It’s no surprise, then, to hear that former President Trump seems to like the TV doctor with a history of pushing bogus health health remedies.
In Oz, Trump sees a figure similar to himself. A source close to the former reality television host recently told Politico that he likes how Oz is “in the mainstream of America and that he had a ton of face time with voters … through their television.”
A handful of Republicans in Congress have responded amicably toward his campaign as well.
“It’s a good sign for the Republican Party that somebody of his standing and stature would want to run under the Republican banner,” Sen. Lindsey Graham (R-S.C.) told Politico. “He’s got an incredible background and personal story. It’s good news for the Republican Party, and I think he’d be very competitive.”
“Who doesn’t love a guy that’s got 100 percent name ID and a whole bunch of money?” added Sen. Kevin Cramer (R-N.D.),
Sen. John Kennedy (R-La.) called Oz “obviously intelligent” and someone who “seems to have a clean grasp of the issues.”
But the celebrity doctor’s solid name recognition is partly due to him flirting with pseudoscience and hawking unproven cures for ailments, often using hyperbolic language while doing so — another similarity to Trump. This landed him in water when he testified before the Senate Subcommittee on Consumer Protection, Product Safety and Insurance back in 2014, with a Democratic senator telling him bluntly that “the scientific community is almost monolithic against you.”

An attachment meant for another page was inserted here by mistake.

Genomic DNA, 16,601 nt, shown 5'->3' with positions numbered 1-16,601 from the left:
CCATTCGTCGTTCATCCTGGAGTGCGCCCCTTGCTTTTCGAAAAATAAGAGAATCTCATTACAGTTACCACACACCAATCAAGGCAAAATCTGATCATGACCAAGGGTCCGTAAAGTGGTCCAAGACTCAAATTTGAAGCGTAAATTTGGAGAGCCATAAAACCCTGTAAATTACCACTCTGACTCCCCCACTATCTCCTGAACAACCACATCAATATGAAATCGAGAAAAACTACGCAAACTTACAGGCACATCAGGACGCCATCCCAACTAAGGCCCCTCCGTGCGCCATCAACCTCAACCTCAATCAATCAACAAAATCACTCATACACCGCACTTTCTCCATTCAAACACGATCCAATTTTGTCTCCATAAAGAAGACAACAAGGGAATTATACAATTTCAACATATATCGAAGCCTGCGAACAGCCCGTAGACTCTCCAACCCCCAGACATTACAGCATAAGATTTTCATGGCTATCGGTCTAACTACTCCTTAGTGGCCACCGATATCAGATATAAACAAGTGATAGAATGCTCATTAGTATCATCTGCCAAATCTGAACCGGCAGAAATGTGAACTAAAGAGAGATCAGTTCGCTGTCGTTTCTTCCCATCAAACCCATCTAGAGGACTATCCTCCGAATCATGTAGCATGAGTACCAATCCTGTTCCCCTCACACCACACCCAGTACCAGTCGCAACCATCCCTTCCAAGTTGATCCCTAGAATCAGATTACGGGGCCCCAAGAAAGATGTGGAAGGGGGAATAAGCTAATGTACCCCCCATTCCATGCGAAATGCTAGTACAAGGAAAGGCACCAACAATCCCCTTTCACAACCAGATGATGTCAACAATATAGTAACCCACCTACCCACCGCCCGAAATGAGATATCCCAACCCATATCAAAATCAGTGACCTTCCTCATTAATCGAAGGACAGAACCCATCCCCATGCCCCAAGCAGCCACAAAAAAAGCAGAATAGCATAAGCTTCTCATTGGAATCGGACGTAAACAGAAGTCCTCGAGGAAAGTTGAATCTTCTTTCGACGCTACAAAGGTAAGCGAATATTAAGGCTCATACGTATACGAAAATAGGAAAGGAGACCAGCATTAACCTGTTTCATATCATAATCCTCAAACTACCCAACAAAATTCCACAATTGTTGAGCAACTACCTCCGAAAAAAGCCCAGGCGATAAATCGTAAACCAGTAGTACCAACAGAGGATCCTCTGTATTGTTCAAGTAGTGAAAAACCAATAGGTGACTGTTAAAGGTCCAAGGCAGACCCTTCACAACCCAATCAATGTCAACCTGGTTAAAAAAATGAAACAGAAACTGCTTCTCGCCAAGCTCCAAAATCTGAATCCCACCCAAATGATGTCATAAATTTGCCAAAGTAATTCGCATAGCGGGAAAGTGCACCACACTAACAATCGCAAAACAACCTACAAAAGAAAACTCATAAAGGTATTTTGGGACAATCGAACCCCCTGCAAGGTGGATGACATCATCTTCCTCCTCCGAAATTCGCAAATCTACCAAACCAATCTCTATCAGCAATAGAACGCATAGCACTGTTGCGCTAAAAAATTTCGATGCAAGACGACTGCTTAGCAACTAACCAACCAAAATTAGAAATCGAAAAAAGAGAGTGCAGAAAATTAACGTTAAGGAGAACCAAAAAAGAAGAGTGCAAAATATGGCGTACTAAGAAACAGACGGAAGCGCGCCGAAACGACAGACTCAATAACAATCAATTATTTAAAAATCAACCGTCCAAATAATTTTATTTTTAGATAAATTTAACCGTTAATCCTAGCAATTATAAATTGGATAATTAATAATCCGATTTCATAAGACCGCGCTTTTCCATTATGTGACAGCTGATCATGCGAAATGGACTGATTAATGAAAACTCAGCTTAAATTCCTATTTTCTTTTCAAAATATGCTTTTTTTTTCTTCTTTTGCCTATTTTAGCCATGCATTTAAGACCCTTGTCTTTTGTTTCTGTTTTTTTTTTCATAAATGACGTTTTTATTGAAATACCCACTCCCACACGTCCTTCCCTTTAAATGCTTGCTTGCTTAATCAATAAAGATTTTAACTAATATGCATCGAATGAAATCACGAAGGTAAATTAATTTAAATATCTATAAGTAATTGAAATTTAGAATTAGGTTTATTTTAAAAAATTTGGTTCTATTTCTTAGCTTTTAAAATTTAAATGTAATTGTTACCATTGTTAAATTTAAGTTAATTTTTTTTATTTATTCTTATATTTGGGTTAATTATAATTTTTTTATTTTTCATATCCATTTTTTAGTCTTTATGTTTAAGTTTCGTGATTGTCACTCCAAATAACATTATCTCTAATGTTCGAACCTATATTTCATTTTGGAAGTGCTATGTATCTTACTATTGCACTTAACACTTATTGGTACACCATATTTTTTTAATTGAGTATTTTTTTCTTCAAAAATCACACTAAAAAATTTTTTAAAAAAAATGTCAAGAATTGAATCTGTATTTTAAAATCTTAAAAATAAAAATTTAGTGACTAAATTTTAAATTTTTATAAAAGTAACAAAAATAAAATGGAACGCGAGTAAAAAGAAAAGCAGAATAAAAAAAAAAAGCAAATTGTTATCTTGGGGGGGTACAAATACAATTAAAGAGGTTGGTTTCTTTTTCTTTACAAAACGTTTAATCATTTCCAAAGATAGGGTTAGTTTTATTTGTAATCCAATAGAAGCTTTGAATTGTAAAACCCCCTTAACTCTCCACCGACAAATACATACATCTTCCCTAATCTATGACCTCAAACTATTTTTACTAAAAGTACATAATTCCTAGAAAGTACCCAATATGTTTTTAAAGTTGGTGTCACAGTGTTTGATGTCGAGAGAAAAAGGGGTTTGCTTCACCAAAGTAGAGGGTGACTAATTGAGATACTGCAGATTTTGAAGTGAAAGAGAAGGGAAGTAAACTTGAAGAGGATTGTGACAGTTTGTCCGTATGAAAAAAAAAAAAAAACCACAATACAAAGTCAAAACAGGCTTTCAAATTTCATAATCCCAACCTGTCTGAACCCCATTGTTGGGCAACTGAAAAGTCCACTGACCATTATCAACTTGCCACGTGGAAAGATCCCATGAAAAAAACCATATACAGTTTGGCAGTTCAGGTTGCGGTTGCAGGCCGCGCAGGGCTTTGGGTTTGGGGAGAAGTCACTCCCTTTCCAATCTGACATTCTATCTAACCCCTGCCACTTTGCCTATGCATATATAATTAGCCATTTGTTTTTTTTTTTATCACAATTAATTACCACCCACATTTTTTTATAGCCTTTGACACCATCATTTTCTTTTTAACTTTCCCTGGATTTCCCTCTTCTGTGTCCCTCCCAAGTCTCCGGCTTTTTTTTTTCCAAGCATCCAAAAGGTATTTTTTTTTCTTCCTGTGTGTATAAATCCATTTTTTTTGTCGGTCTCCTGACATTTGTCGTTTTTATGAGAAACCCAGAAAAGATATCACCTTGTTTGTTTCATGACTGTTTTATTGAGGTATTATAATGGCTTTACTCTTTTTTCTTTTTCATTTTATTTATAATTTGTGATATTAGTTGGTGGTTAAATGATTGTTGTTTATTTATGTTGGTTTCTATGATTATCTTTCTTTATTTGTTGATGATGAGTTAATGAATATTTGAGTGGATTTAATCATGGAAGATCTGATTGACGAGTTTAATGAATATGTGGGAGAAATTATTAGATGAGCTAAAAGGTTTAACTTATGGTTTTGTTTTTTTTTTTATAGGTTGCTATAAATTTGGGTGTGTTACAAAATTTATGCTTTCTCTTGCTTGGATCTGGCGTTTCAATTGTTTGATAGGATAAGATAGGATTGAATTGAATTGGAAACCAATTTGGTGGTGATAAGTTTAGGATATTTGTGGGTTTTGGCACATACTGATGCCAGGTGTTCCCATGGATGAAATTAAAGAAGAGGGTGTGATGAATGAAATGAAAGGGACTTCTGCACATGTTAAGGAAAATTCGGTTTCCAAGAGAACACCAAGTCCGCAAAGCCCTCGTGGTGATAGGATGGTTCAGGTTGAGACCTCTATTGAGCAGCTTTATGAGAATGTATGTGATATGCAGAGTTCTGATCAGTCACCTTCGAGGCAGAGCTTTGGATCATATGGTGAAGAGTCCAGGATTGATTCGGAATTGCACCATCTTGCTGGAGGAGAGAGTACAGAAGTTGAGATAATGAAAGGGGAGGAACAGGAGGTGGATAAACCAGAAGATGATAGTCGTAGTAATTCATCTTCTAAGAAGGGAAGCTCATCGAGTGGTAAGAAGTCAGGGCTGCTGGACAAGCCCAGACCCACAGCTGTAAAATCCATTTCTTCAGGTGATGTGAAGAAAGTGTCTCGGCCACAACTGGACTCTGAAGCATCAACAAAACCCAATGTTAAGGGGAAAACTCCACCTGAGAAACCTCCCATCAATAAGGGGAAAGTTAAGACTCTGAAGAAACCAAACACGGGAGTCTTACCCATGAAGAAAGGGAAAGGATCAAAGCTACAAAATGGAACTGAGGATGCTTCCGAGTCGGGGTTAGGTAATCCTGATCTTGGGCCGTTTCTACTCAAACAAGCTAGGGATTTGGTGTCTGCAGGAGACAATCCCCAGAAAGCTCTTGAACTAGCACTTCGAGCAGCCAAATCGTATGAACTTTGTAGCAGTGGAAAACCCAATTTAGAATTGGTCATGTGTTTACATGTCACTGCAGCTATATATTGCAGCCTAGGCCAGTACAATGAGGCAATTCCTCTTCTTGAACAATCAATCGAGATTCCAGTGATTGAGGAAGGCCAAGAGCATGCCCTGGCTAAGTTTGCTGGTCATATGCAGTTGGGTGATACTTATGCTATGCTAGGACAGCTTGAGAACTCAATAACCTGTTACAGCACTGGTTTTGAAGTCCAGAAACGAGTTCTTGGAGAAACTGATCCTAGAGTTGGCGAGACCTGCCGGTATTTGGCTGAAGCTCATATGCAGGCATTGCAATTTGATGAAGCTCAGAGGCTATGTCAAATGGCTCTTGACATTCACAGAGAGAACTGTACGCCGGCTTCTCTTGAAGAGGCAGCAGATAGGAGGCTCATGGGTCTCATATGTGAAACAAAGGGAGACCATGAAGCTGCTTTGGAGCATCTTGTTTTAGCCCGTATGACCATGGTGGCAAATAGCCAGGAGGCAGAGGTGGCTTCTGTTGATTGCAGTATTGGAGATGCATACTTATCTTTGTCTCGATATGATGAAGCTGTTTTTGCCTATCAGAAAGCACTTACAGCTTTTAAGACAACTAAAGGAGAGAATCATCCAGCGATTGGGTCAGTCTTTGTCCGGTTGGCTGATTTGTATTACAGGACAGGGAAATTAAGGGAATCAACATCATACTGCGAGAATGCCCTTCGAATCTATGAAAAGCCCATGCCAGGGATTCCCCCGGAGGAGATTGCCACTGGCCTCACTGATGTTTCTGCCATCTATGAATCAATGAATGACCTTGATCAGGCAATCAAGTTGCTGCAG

More recently, Oz promoted hydroxychloroquine on Fox News in March of last year. The next month, he downplayed the risks of Covid, telling Sean Hannity that opening schools might help the nation “get our mojo back” despite the additional deaths that would result.
Still, Oz seems to be hanging his hat on his medical credentials to propel himself into office. And if Republicans end up coalescing around a familiar face with a big wallet but a checkered past, well, we’ve been down that road before.